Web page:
Setting Up Your System
Once you’ve bought all your equipment the set-up process is quite straight-forward. All the same, I would strongly suggest that you set up your ceramic heater some days before bringing home your new reptile.
In this way you can monitor temperatures and fiddle about as much as necessary to get things “just right”. It’s a lot easier this way than trying to re-jiggle everything in with an active lizard or snake trying to escape every time you open the door!
Start off by fitting the bulb holder itself in place. Most ceramic heaters in the 75-100 watt margin will transmit their heat roughly 30-40cm at most. If your tank is taller than this, then consider piling something up below it to bring the level up. Slabs of cork bark and suchlike can be handy for this.
Next fit your bulb.
Setting up your thermostat should come next, and may take some time to get “just right”. Be sure to place the temperature sensor exactly where the “basking spot” for your reptile should be.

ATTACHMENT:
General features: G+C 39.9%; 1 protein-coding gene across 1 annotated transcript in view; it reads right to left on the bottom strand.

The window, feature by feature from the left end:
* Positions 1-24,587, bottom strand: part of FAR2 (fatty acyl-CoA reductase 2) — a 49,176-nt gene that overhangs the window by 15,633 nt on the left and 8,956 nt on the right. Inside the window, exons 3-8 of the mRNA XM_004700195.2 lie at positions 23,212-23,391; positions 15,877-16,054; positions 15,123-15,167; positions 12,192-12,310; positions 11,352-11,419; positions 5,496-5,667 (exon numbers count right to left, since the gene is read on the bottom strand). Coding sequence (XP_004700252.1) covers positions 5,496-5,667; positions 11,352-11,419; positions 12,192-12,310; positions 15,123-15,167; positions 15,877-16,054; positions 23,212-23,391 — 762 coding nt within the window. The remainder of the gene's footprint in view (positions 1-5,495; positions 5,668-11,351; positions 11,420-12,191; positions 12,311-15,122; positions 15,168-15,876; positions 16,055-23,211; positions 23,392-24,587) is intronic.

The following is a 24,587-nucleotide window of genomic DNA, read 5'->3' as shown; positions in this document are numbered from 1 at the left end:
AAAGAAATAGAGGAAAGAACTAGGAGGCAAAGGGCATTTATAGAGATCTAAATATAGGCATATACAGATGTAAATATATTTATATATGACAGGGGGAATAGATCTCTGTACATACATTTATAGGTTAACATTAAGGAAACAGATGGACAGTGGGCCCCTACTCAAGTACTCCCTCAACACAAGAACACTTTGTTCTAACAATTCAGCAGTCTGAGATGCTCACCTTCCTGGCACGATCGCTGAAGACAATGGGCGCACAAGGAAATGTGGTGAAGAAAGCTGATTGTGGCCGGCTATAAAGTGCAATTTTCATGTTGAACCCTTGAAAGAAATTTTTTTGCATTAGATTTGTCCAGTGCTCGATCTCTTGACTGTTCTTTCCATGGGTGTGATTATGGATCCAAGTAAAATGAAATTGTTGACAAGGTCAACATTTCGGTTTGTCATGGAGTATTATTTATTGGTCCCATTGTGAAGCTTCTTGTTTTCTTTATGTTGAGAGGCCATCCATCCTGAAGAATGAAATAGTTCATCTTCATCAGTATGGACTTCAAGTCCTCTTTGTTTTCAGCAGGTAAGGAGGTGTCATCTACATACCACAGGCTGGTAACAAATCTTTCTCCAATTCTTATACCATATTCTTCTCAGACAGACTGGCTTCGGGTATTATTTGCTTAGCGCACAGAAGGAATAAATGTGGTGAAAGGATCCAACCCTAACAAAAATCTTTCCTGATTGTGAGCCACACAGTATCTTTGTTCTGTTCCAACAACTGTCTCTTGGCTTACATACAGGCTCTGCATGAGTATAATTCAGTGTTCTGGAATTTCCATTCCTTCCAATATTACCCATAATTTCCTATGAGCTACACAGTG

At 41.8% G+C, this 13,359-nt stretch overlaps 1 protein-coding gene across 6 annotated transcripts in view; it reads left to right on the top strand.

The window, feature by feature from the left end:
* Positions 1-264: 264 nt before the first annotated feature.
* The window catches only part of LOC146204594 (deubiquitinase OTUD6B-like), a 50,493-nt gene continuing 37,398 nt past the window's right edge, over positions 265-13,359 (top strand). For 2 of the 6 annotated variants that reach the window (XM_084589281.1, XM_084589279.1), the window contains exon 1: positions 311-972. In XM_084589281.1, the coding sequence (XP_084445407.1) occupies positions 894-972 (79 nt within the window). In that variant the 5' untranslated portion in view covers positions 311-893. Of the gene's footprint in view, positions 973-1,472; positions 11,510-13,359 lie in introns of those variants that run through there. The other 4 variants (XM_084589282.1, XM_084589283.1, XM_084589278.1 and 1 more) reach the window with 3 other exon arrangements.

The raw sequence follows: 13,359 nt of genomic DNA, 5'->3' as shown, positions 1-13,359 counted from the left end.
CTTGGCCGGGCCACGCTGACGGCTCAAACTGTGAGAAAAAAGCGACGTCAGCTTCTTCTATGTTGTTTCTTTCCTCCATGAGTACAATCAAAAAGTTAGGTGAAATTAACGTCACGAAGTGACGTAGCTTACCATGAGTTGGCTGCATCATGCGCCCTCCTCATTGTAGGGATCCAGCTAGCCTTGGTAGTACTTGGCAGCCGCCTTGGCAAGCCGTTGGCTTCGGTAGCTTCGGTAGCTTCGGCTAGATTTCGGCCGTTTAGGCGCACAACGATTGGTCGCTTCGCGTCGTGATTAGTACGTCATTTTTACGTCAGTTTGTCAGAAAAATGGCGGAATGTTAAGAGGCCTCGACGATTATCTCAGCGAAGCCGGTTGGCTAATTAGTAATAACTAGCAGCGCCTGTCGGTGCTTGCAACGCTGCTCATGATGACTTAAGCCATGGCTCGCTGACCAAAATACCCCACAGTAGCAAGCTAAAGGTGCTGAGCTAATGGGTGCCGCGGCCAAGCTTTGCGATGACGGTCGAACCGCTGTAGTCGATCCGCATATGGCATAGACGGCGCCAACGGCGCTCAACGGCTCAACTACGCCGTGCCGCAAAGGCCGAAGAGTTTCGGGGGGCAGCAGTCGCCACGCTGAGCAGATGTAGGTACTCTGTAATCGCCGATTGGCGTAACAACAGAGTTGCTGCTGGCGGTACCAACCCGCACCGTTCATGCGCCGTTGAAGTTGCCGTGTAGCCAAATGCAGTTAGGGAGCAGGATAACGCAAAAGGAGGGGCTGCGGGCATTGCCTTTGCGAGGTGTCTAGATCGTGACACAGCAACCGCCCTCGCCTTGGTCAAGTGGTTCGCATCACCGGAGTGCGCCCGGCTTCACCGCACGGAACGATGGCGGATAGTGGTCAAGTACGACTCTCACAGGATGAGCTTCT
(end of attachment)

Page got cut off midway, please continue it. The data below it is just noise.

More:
Turn the whole system on at a very low temperature to check that some modest heat is produced by the bulb. Then turn it off again and leave it to cool.
When you’re confident that all your hard work has paid off fit the bulb cover (don’t do it earlier, as they can be a pain to remove if something isn’t right).
Once all your hardware is in place you can program the thermostat properly, and monitor temperatures for a few days. Make any minor changes necessary until you’re confident that everything is running as it should be.
At this point you’re all ready for business.
Got questions? Feel free to leave them in the comments section below and I will do my best to get back to you 🙂
Photo by Tambako the Jaguar
Photo by cliff1066™